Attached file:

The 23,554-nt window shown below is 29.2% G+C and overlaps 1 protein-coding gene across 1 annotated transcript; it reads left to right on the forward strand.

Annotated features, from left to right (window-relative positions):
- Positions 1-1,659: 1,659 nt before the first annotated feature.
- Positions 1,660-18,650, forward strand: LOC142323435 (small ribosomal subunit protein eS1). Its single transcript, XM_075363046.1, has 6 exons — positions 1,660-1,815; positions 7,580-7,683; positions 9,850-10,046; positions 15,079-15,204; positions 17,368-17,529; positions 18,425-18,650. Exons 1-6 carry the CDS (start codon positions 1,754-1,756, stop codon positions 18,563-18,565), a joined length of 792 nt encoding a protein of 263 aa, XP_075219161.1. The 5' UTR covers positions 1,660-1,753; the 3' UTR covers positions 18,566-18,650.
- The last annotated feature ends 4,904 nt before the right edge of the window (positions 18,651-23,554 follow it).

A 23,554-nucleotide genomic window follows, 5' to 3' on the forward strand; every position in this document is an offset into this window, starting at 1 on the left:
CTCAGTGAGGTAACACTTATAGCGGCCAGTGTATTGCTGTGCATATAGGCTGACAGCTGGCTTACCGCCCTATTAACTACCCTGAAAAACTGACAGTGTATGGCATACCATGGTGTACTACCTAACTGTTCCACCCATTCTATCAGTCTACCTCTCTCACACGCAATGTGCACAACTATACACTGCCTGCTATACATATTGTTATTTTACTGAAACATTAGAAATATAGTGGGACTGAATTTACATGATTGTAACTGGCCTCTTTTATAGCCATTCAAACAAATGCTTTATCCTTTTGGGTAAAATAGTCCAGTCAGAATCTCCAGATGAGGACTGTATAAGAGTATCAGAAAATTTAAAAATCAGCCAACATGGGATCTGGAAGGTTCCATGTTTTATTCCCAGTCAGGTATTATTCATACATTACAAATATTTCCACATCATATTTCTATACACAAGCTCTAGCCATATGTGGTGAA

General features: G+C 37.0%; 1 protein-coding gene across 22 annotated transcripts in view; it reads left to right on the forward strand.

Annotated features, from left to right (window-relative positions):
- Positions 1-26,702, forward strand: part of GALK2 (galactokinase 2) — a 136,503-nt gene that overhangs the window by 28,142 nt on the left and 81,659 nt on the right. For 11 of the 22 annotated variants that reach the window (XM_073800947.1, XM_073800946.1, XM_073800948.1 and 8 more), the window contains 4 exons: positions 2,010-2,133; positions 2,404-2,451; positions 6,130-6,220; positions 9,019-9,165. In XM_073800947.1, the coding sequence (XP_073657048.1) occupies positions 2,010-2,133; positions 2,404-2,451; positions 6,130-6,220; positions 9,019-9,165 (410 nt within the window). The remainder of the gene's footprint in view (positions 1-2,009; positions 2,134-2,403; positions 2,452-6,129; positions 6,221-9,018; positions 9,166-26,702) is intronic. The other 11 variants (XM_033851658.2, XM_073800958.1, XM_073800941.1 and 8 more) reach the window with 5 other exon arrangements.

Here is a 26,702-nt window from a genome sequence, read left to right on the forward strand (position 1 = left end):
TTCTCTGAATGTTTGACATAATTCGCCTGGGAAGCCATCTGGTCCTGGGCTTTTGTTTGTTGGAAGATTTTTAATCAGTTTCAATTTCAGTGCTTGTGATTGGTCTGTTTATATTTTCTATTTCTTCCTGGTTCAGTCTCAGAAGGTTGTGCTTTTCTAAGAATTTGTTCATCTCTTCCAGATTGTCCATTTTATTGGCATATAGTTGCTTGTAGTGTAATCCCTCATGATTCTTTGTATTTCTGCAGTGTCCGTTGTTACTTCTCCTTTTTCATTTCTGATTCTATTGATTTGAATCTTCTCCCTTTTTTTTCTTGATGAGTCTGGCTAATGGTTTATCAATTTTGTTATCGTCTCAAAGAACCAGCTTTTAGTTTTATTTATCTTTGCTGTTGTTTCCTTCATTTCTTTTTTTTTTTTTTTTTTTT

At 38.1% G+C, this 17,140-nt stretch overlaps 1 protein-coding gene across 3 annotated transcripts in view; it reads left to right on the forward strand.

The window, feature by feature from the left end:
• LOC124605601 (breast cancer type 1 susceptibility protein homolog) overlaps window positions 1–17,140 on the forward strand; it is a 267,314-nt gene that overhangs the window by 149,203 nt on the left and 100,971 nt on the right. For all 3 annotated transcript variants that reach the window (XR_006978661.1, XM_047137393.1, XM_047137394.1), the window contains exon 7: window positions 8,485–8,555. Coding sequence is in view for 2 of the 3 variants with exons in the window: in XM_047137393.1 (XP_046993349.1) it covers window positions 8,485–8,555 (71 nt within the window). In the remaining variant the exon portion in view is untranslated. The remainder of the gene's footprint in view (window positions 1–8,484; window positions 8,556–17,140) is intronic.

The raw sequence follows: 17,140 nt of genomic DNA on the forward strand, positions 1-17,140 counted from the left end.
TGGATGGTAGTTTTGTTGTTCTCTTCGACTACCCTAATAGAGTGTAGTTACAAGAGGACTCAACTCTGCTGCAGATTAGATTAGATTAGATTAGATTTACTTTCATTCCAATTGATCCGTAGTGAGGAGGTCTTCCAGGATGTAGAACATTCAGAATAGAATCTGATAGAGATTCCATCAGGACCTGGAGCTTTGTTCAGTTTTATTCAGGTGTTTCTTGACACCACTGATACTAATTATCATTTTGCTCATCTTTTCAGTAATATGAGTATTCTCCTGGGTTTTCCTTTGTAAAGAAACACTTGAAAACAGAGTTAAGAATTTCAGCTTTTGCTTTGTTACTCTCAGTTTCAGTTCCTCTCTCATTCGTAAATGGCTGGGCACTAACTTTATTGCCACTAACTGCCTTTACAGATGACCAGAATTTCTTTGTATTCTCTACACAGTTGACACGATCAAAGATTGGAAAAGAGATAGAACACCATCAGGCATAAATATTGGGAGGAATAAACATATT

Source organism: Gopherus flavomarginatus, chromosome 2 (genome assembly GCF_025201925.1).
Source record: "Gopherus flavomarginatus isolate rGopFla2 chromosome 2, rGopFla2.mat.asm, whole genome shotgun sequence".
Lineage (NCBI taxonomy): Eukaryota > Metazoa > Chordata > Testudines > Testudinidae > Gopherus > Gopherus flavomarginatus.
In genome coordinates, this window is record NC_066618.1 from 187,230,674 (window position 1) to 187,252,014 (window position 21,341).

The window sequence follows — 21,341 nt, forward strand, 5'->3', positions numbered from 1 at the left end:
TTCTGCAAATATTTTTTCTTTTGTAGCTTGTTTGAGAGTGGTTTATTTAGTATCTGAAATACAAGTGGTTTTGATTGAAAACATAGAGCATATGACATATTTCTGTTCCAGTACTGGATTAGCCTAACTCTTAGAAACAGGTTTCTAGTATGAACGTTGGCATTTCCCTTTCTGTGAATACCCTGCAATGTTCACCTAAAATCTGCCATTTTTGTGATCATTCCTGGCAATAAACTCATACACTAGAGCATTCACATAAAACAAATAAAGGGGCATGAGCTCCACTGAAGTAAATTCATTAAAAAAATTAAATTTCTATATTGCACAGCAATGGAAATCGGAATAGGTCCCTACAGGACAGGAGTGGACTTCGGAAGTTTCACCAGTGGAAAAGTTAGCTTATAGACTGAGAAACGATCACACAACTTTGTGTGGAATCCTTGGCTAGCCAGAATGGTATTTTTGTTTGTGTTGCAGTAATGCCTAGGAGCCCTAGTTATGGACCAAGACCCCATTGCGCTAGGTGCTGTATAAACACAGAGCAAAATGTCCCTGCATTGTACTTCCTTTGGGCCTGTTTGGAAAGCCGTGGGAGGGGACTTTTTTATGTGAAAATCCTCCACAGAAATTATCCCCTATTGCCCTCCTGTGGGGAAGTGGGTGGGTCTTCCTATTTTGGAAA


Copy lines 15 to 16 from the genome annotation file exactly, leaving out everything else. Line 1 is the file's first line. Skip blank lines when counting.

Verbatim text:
• LOC124605601 (breast cancer type 1 susceptibility protein homolog) overlaps window positions 1–17,140 on the forward strand; it is a 267,314-nt gene that overhangs the window by 149,203 nt on the left and 100,971 nt on the right. For all 3 annotated transcript variants that reach the window (XR_006978661.1, XM_047137393.1, XM_047137394.1), the window contains exon 7: window positions 8,485–8,555. Coding sequence is in view for 2 of the 3 variants with exons in the window: in XM_047137393.1 (XP_046993349.1) it covers window positions 8,485–8,555 (71 nt within the window). In the remaining variant the exon portion in view is untranslated. The remainder of the gene's footprint in view (window positions 1–8,484; window positions 8,556–17,140) is intronic.

The raw sequence follows: 17,140 nt of genomic DNA on the forward strand, positions 1-17,140 counted from the left end.